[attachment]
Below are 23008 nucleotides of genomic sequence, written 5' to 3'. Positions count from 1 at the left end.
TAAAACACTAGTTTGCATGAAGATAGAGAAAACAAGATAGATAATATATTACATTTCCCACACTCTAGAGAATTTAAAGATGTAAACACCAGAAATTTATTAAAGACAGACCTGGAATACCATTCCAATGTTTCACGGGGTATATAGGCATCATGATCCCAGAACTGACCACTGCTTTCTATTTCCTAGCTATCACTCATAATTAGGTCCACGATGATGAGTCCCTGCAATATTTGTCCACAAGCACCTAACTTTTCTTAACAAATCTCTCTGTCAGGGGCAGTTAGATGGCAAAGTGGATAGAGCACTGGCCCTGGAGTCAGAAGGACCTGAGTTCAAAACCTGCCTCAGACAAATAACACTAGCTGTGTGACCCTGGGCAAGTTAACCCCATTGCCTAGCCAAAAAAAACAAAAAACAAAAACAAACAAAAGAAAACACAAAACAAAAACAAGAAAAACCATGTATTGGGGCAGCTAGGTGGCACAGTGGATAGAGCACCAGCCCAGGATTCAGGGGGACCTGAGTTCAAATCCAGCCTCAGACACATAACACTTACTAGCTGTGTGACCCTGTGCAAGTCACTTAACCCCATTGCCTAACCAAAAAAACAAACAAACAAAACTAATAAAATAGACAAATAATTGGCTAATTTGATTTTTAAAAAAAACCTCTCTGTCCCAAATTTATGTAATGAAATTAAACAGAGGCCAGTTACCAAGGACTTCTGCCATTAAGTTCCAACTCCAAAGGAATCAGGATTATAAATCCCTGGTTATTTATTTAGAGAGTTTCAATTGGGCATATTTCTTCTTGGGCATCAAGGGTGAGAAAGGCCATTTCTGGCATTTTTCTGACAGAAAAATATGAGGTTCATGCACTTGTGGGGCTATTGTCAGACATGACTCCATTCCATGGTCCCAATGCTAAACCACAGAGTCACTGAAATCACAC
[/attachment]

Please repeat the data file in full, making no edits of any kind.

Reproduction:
Below are 23008 nucleotides of genomic sequence, written 5' to 3'. Positions count from 1 at the left end.
TAAAACACTAGTTTGCATGAAGATAGAGAAAACAAGATAGATAATATATTACATTTCCCACACTCTAGAGAATTTAAAGATGTAAACACCAGAAATTTATTAAAGACAGACCTGGAATACCATTCCAATGTTTCACGGGGTATATAGGCATCATGATCCCAGAACTGACCACTGCTTTCTATTTCCTAGCTATCACTCATAATTAGGTCCACGATGATGAGTCCCTGCAATATTTGTCCACAAGCACCTAACTTTTCTTAACAAATCTCTCTGTCAGGGGCAGTTAGATGGCAAAGTGGATAGAGCACTGGCCCTGGAGTCAGAAGGACCTGAGTTCAAAACCTGCCTCAGACAAATAACACTAGCTGTGTGACCCTGGGCAAGTTAACCCCATTGCCTAGCCAAAAAAAACAAAAAACAAAAACAAACAAAAGAAAACACAAAACAAAAACAAGAAAAACCATGTATTGGGGCAGCTAGGTGGCACAGTGGATAGAGCACCAGCCCAGGATTCAGGGGGACCTGAGTTCAAATCCAGCCTCAGACACATAACACTTACTAGCTGTGTGACCCTGTGCAAGTCACTTAACCCCATTGCCTAACCAAAAAAACAAACAAACAAAACTAATAAAATAGACAAATAATTGGCTAATTTGATTTTTAAAAAAAACCTCTCTGTCCCAAATTTATGTAATGAAATTAAACAGAGGCCAGTTACCAAGGACTTCTGCCATTAAGTTCCAACTCCAAAGGAATCAGGATTATAAATCCCTGGTTATTTATTTAGAGAGTTTCAATTGGGCATATTTCTTCTTGGGCATCAAGGGTGAGAAAGGCCATTTCTGGCATTTTTCTGACAGAAAAATATGAGGTTCATGCACTTGTGGGGCTATTGTCAGACATGACTCCATTCCATGGTCCCAATGCTAAACCACAGAGTCACTGAAATCACAC